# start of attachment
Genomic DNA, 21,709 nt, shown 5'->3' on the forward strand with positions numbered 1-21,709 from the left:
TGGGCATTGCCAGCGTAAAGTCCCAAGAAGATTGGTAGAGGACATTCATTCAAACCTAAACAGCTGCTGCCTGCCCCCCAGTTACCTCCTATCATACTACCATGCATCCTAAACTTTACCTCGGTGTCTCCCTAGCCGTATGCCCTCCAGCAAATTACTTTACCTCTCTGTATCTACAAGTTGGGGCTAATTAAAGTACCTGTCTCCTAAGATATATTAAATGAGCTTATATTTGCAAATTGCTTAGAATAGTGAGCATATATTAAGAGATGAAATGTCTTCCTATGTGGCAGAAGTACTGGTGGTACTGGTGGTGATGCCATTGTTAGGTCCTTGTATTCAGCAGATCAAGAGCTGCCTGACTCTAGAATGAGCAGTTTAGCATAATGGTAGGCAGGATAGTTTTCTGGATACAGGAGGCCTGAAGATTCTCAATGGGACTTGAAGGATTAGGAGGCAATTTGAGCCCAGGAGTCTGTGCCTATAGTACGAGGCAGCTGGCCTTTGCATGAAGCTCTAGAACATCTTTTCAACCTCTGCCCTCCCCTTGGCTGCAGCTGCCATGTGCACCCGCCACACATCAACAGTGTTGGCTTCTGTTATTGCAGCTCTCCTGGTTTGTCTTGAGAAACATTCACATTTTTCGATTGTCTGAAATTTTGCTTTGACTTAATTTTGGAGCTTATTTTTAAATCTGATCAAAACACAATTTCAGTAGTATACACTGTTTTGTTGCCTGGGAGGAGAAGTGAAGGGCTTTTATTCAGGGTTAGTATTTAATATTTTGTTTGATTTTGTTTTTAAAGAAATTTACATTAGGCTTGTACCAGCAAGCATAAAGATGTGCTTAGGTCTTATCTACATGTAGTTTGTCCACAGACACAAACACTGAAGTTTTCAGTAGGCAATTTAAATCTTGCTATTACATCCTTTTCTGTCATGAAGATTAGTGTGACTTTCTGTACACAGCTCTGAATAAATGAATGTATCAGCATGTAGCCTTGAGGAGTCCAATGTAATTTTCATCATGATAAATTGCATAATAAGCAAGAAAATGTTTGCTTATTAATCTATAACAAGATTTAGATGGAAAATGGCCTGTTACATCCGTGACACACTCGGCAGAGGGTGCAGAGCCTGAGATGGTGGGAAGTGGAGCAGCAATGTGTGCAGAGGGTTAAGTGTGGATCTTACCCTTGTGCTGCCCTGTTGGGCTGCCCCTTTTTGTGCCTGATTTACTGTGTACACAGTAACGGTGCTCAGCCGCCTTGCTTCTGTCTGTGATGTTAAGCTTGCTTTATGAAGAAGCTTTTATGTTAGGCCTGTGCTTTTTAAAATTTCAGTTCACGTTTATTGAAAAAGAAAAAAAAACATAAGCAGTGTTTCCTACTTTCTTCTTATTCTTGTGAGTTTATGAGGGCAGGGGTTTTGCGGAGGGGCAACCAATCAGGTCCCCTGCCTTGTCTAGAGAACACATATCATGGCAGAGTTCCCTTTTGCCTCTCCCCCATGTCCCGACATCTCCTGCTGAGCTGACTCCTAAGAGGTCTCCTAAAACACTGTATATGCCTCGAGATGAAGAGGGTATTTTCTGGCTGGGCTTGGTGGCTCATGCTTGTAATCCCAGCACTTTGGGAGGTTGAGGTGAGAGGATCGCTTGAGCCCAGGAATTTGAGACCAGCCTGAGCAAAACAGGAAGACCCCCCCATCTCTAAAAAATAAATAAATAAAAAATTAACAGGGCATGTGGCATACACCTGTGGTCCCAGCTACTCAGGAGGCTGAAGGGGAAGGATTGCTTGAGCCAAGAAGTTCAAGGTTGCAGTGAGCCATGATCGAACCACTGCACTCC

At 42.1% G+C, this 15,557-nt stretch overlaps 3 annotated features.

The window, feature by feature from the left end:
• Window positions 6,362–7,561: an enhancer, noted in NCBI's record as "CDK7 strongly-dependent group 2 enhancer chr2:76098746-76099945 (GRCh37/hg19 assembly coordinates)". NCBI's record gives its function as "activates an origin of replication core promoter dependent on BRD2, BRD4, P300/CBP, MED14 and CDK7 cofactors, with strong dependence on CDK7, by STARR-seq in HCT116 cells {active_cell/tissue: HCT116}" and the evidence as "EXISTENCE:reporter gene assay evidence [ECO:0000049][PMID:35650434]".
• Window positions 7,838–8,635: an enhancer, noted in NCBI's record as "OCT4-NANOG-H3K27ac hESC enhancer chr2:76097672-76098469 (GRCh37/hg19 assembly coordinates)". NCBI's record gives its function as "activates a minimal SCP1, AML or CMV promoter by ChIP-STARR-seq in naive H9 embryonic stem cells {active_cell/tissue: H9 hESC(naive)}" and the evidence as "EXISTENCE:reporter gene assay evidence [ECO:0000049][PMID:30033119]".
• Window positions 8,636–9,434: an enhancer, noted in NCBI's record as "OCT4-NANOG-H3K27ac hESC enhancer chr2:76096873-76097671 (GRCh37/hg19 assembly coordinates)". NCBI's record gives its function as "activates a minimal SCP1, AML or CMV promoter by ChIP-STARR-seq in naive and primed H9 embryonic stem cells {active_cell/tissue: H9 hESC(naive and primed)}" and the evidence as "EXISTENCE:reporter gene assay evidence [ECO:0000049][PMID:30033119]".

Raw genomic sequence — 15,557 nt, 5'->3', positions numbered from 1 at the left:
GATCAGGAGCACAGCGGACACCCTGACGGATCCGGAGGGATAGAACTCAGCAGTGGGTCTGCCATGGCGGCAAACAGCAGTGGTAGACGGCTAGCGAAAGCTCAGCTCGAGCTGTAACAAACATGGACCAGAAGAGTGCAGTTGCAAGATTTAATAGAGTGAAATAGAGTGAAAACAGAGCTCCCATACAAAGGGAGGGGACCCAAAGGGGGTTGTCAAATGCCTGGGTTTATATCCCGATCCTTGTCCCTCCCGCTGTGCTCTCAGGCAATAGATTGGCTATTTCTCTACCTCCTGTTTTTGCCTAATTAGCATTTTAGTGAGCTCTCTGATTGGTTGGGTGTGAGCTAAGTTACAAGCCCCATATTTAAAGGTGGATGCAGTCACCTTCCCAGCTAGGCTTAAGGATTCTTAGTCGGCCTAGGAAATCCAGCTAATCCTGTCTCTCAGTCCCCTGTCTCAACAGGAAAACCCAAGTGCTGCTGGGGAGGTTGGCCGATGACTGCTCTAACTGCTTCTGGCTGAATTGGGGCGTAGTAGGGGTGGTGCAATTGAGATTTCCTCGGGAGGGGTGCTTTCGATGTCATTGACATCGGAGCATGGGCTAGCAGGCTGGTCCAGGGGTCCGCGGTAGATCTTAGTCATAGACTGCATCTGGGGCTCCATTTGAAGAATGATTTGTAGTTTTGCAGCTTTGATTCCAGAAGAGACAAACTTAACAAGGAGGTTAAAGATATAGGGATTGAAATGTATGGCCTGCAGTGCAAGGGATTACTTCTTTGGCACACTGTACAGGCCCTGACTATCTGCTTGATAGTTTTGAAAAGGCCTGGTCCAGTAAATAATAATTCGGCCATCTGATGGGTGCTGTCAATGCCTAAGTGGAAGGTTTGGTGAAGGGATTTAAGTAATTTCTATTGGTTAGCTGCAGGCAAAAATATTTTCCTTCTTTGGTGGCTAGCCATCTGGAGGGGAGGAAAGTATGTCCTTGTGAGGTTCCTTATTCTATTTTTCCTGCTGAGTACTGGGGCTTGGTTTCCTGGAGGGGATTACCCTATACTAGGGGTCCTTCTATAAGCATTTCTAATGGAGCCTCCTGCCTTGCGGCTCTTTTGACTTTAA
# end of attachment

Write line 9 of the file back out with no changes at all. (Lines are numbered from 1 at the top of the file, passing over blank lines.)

GATCAGGAGCACAGCGGACACCCTGACGGATCCGGAGGGATAGAACTCAGCAGTGGGTCTGCCATGGCGGCAAACAGCAGTGGTAGACGGCTAGCGAAAGCTCAGCTCGAGCTGTAACAAACATGGACCAGAAGAGTGCAGTTGCAAGATTTAATAGAGTGAAATAGAGTGAAAACAGAGCTCCCATACAAAGGGAGGGGACCCAAAGGGGGTTGTCAAATGCCTGGGTTTATATCCCGATCCTTGTCCCTCCCGCTGTGCTCTCAGGCAATAGATTGGCTATTTCTCTACCTCCTGTTTTTGCCTAATTAGCATTTTAGTGAGCTCTCTGATTGGTTGGGTGTGAGCTAAGTTACAAGCCCCATATTTAAAGGTGGATGCAGTCACCTTCCCAGCTAGGCTTAAGGATTCTTAGTCGGCCTAGGAAATCCAGCTAATCCTGTCTCTCAGTCCCCTGTCTCAACAGGAAAACCCAAGTGCTGCTGGGGAGGTTGGCCGATGACTGCTCTAACTGCTTCTGGCTGAATTGGGGCGTAGTAGGGGTGGTGCAATTGAGATTTCCTCGGGAGGGGTGCTTTCGATGTCATTGACATCGGAGCATGGGCTAGCAGGCTGGTCCAGGGGTCCGCGGTAGATCTTAGTCATAGACTGCATCTGGGGCTCCATTTGAAGAATGATTTGTAGTTTTGCAGCTTTGATTCCAGAAGAGACAAACTTAACAAGGAGGTTAAAGATATAGGGATTGAAATGTATGGCCTGCAGTGCAAGGGATTACTTCTTTGGCACACTGTACAGGCCCTGACTATCTGCTTGATAGTTTTGAAAAGGCCTGGTCCAGTAAATAATAATTCGGCCATCTGATGGGTGCTGTCAATGCCTAAGTGGAAGGTTTGGTGAAGGGATTTAAGTAATTTCTATTGGTTAGCTGCAGGCAAAAATATTTTCCTTCTTTGGTGGCTAGCCATCTGGAGGGGAGGAAAGTATGTCCTTGTGAGGTTCCTTATTCTATTTTTCCTGCTGAGTACTGGGGCTTGGTTTCCTGGAGGGGATTACCCTATACTAGGGGTCCTTCTATAAGCATTTCTAATGGAGCCTCCTGCCTTGCGGCTCTTTTGACTTTAA